A kid in a candy shop was how my husband described me on a long overdue visit to the gardens of Burle Marx just outside Rio de Janeiro. Mr. Marx is most famous for designing the black and white, stone mosaic sidewalk of Copacabana beach in Rio de Janeiro, Brazil. As a landscape architect, he designed many famous public spaces in Brazil but he considered himself an artist first, then a botanist, then a landscape architect. This is evident in the garden which he lovingly evolved over 46 years, filling it with 3500 species of predominately native plants.
Sansevieria trifasciata (Snake plants) are used as a backdrop to emphasize the architectural shapes of the Agaves.
This aptly named ornamental tree begins its ‘flamboyant’ display of crimson flowers paired with lacy fern like leaves.
While studying painting in Berlin, the 18-year-old Burle Marx had an epiphany during a visit to the Berlin Botanical Gardens. There, he encountered beautiful plant species native to Brazil, and vowed that upon his return he would design gardens using native species instead of the imported plant materials favored by Brazilian landscape architects. In doing so, he revolutionized landscape design in Brazil, being on the leading edge of conservation, preservation and the utilization of native species.
Other than the water lilies and the flowers on the Flamboyant tree in the background, this colorful water garden is composed entirely of foliage plants.
Burle Marx a man after my own heart, loved a good party and built this open air ‘party room’ behind his house at his ‘sitio’. This modern space is surrounded by a water feature, contains an open fireplace and was designed to frame the surrounding gardens. This particular view looks toward the root flare of a huge Ficus tree.
To think that prior to the influence of this wonderful artist, Brazilians imported Pines and Gladioli for their gardens instead of using ‘inferior’ local species.
The roots of this Philodendron plant growing in the canopy of a tree, spill down to the ground creating a surreal waterfall. Philodendrons begin life in the canopy of trees, then send aerial roots to the forest floor where they can uptake their nutrients. Burle Marx was a master at his craft, but Mother Nature invented good design by combining beauty and function.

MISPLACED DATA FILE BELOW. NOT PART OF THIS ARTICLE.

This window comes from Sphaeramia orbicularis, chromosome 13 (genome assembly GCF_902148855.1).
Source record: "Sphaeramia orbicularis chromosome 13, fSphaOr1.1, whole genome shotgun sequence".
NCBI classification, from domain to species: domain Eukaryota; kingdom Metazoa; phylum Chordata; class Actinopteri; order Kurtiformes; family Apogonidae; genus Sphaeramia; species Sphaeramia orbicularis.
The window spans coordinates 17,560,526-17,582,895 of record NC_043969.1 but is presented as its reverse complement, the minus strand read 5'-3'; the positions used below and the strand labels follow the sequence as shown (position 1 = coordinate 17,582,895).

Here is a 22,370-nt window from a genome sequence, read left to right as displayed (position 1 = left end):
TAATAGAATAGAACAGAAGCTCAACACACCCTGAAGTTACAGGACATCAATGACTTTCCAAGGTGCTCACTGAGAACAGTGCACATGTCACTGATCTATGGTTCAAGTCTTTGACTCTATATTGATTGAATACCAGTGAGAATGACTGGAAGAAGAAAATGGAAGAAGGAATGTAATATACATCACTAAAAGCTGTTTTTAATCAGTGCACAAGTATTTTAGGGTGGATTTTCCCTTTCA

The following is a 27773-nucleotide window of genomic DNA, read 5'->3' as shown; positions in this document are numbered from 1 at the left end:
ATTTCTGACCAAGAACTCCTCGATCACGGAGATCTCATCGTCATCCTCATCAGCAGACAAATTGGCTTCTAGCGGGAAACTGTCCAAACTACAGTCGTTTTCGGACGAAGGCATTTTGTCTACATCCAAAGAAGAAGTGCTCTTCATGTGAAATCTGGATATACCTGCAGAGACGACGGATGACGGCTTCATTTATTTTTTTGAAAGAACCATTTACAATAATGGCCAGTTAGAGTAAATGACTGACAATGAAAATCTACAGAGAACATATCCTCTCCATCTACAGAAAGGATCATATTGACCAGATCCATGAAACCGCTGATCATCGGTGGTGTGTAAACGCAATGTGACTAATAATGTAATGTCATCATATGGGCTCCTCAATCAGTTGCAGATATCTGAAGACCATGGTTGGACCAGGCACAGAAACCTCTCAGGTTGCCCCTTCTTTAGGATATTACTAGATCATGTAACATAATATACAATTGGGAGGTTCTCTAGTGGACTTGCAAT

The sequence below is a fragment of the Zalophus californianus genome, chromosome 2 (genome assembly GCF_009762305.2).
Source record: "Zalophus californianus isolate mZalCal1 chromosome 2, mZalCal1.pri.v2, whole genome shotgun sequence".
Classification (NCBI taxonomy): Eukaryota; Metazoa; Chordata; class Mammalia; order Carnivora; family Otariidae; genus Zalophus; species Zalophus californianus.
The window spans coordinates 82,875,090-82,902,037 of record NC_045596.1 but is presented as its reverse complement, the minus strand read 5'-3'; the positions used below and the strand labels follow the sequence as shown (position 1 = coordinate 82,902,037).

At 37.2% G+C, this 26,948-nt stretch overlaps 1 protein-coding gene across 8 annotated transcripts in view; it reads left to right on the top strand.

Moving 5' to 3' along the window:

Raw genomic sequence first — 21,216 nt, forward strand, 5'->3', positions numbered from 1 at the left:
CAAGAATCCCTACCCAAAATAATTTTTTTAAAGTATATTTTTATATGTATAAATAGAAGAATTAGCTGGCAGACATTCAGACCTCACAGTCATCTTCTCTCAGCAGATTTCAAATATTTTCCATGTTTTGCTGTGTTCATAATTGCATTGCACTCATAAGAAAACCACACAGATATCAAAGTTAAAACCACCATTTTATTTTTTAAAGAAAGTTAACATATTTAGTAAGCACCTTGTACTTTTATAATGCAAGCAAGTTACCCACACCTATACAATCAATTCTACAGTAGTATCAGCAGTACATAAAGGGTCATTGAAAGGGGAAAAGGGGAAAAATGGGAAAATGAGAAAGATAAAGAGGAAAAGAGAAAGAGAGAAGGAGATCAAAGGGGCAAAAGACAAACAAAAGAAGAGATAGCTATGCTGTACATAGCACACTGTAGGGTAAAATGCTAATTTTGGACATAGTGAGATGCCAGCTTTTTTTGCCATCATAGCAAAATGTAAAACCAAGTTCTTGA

Design magic! Pairing the flowers of these Bromeliads with the similar colored bark on this (unknown to me) tree.
This XVIII century logia was disassembled from the center of Rio de Janeiro and reassembled at the ‘sitio’ in 1990. It fronts a contemporary building Mr. Marx planned, to use as his art studio. He began this project at 80 years old and unfortunately didn’t live to see it’s completion. He died at 84 years of age.
Not for the faint of foot (and a total liability nightmare in North America), theTrilha Trapézio footpath, consists of irregular shaped and sized stepping-stones, descending to the Rock and Pond area of the garden through swaths of Bromeliads and Heliconias.
You might not be able to get blood from a stone, but it can sustain life!
A repeating theme at the ‘sitio’ (farm), Mr. Marx liked to have ‘floating’ gardens in his water features. Some had pillars rising out of the water supporting planted containers, these ponds contain ‘islands’ of palm trees.